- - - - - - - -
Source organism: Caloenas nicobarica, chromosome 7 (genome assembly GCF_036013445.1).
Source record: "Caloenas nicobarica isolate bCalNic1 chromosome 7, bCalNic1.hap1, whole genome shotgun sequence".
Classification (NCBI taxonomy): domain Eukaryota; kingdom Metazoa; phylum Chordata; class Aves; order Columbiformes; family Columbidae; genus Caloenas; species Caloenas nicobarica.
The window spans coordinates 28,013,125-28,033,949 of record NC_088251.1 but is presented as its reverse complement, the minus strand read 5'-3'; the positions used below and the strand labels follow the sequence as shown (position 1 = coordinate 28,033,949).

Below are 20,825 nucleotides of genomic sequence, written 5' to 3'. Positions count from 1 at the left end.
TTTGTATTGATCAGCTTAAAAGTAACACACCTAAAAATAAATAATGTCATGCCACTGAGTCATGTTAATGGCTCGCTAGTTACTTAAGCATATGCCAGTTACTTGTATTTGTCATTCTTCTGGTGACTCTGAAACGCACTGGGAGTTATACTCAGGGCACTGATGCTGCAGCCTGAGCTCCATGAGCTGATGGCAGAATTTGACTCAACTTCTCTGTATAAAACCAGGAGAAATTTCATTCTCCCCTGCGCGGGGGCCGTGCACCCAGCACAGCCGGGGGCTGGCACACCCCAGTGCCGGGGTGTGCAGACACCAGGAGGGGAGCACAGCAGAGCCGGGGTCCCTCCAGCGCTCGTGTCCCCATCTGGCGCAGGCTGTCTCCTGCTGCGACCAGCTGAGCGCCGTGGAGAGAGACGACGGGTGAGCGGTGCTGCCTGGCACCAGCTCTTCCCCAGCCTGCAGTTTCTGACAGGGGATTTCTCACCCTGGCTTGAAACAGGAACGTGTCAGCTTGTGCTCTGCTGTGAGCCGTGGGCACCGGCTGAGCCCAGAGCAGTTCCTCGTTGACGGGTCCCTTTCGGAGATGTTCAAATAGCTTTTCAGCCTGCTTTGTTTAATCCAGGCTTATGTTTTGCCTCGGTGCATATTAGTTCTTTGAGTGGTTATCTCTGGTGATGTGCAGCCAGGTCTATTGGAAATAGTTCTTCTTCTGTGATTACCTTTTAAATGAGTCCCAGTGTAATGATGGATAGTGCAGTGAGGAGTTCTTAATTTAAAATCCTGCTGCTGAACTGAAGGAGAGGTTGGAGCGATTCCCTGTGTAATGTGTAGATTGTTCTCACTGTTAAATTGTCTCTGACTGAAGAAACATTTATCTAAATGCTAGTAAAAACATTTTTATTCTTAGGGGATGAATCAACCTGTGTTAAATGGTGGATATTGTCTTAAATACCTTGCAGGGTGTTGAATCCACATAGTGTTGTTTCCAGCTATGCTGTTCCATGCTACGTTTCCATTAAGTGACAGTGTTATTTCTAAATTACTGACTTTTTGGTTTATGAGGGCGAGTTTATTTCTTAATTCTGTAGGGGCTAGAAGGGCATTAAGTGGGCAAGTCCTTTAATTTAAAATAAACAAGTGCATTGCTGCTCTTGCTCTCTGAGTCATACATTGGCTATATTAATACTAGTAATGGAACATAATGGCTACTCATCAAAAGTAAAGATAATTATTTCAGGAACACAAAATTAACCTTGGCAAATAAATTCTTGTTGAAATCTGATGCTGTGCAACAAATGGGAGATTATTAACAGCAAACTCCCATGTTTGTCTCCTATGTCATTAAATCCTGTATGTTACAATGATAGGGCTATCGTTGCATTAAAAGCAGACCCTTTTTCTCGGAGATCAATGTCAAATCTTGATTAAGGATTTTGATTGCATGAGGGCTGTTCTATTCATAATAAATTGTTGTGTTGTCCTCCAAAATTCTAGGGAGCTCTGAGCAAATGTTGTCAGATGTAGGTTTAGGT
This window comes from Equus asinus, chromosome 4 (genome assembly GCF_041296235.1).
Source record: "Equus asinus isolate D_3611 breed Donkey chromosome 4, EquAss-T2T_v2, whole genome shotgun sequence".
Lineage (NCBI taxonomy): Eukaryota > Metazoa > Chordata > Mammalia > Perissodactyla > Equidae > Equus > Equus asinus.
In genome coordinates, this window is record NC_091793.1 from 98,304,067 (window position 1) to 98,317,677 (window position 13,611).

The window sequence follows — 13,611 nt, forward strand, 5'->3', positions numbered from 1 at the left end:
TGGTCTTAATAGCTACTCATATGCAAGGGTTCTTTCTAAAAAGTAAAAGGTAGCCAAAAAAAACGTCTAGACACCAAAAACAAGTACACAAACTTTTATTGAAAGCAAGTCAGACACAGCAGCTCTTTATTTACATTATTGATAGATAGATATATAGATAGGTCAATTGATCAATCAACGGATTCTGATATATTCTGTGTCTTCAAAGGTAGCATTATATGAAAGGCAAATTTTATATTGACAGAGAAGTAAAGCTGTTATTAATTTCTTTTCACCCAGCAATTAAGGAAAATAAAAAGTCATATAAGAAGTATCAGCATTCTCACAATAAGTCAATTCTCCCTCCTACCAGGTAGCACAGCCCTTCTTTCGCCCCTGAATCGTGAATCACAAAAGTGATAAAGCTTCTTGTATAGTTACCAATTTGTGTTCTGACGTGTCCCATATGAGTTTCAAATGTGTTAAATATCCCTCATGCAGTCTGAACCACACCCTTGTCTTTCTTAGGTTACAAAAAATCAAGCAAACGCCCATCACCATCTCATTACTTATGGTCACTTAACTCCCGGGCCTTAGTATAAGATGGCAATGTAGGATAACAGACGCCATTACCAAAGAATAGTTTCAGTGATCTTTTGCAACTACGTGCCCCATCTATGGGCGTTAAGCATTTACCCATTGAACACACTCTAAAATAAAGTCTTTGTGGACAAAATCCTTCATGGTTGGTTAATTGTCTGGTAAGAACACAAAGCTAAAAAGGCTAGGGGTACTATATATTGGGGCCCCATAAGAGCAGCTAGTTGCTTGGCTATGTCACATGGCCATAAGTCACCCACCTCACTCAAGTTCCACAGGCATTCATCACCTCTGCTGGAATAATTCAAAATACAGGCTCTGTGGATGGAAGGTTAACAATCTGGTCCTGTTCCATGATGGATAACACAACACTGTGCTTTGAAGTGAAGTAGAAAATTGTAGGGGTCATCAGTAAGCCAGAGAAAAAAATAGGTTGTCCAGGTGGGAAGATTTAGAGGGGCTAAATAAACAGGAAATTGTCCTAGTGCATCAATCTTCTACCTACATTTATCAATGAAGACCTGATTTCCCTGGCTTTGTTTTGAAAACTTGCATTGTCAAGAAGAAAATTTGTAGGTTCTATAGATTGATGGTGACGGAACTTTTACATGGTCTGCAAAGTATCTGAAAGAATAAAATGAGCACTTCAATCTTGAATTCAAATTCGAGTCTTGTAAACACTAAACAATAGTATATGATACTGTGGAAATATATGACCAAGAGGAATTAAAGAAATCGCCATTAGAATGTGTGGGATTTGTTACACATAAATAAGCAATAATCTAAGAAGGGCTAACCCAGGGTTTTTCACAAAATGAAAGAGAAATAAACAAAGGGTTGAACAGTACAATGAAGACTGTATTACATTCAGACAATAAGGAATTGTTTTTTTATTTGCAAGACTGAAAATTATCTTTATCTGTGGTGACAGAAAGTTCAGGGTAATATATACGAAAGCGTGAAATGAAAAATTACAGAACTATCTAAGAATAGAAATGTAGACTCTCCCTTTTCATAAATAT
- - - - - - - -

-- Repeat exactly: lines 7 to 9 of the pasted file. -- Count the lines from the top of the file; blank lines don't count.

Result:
This window comes from Equus asinus, chromosome 4 (genome assembly GCF_041296235.1).
Source record: "Equus asinus isolate D_3611 breed Donkey chromosome 4, EquAss-T2T_v2, whole genome shotgun sequence".
Lineage (NCBI taxonomy): Eukaryota > Metazoa > Chordata > Mammalia > Perissodactyla > Equidae > Equus > Equus asinus.